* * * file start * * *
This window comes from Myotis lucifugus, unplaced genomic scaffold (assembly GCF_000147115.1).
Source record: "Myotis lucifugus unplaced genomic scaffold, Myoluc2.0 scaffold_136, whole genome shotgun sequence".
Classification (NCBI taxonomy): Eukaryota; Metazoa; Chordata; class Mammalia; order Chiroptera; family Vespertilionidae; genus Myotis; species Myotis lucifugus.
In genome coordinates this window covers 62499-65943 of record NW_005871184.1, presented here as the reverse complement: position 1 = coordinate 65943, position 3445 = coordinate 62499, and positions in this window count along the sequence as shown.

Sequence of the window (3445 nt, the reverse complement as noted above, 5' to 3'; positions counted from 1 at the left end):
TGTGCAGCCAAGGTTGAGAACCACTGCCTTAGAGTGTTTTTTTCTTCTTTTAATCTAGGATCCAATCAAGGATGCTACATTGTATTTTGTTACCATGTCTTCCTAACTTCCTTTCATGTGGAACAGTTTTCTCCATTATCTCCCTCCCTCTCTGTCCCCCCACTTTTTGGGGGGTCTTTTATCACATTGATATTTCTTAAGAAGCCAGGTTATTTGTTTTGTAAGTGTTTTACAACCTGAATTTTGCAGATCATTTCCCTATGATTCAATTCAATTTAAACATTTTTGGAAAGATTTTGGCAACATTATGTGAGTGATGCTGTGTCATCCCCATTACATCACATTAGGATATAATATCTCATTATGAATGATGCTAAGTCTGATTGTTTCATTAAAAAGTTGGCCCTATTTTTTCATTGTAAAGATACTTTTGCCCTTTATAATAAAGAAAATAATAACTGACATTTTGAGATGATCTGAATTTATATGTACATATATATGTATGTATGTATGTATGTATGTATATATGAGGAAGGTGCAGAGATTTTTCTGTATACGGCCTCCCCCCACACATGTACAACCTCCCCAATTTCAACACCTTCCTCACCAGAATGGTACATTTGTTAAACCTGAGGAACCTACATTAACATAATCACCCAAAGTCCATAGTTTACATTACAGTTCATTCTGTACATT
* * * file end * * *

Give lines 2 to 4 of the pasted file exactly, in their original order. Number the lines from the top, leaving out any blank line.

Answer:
Source record: "Myotis lucifugus unplaced genomic scaffold, Myoluc2.0 scaffold_136, whole genome shotgun sequence".
Classification (NCBI taxonomy): Eukaryota; Metazoa; Chordata; class Mammalia; order Chiroptera; family Vespertilionidae; genus Myotis; species Myotis lucifugus.
In genome coordinates this window covers 62499-65943 of record NW_005871184.1, presented here as the reverse complement: position 1 = coordinate 65943, position 3445 = coordinate 62499, and positions in this window count along the sequence as shown.